The notes that create music including those produced by a singing bowl, an acoustic instrument or a human voice, can create resonance, a phenomenon in which sound imparts energy into materials that are “tuned” to the same frequency. The classic example of an opera singer forcefully singing a singular note and imparting so much energy into a wine glass that it will shatter, is a real phenomenon. Most every physical object has a frequency at which it will resonate. In addition, individual parts of a whole can each have their own unique resonant frequencies. As all living beings have the ability to resonate, absorbing energy through resonance may explain why even plants grow better when they are sung to or played music.

Live acoustic music and analogue recordings provide a continuous, complex mixture of dominant notes and overtones called harmonics, each of which can also cause resonance. The mixture of a note with its complex of harmonics gives the tone a richness, called timbre. Digitized music by its nature, provides fewer harmonics and less timbre.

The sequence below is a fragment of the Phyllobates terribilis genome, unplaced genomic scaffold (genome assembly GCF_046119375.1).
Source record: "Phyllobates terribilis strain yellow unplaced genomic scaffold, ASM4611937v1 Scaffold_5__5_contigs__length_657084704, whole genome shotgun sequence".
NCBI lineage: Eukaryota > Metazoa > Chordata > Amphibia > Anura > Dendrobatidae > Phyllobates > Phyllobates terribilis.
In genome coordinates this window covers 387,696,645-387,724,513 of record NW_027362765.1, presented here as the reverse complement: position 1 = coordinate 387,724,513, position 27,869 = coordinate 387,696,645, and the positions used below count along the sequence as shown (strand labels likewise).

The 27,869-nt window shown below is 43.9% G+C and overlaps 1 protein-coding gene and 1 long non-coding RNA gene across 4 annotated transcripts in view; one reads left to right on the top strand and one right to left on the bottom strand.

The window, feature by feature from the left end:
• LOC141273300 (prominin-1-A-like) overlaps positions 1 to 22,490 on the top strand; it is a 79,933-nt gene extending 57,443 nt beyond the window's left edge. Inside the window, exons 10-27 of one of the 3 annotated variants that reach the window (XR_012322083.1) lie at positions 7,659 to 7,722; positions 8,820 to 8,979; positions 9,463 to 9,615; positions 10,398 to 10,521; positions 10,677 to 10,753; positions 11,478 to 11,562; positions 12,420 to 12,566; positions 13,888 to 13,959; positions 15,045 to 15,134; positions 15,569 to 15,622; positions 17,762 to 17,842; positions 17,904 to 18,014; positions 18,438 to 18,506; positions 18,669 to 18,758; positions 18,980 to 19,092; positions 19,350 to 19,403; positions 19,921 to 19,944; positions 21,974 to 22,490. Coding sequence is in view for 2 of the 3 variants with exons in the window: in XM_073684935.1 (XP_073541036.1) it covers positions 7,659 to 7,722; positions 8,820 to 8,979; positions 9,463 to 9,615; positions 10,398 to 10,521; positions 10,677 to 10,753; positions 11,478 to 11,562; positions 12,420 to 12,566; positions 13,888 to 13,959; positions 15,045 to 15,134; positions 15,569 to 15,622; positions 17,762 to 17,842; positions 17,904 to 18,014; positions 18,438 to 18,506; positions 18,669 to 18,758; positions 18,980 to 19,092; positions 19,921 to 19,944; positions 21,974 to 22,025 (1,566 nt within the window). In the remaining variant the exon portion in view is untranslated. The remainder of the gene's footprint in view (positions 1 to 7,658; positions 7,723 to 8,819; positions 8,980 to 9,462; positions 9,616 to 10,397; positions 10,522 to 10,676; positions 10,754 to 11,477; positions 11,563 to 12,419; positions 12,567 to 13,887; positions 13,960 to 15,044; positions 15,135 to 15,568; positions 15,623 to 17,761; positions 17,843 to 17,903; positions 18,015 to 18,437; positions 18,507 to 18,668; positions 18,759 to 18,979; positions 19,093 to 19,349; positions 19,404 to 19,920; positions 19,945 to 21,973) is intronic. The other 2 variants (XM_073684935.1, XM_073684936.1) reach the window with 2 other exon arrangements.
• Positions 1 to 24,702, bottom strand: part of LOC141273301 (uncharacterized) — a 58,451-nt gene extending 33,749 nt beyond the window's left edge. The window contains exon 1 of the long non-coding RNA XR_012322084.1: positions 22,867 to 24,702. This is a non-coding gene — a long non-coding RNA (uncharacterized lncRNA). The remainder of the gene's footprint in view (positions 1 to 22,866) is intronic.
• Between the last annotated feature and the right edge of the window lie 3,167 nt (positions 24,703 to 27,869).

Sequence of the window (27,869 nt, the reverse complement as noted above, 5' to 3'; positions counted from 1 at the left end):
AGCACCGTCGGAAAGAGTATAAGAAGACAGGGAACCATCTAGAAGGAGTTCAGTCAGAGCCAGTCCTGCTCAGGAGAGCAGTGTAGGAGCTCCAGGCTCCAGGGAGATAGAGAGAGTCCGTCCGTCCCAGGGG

Listening to music can help calibrate or “tune” our bodies. To experience this sensation, sit outside and listen to the birds chirping and singing. Then, focus your sense of hearing by turning off your vision by either closing your eyes, or better yet, placing a blindfold on. Relax and you will instantly become aware of where you are in space, in relation to the sounds you are hearing. It may be disorienting or even frightening at first for you will feel vulnerable. You may be tempted to open your eyes or remove your blindfold, but sit with your eyes closed for 5 or 10 minutes and just relax, listening. After a short while, you will grounded and positioned by the sounds you hear.

Listening to or playing music each day,especially acoustic or analogue music can improve your health. Whether you sing in the shower or in the car while listening to the radio, producing music with your voice will benefit you, by imparting you with energy and reducing stress.

Music has always been emphasized in our family. I love to hear the sounds of my children practicing the piano and the violin each day. We even have two “singing bowls”, which someone will occasionally strike. If I am feeling uneasy or stressed, playing the singing bowl and filling up the room with its rich vibrational tone instantly brings me a sense of peace and serenity.

It can be wonderful to have an acoustic instrument at home. Having your children listen to or learn to play music, particularly classical music, is wonderful for brain development. Have you heard of the Mozart effect?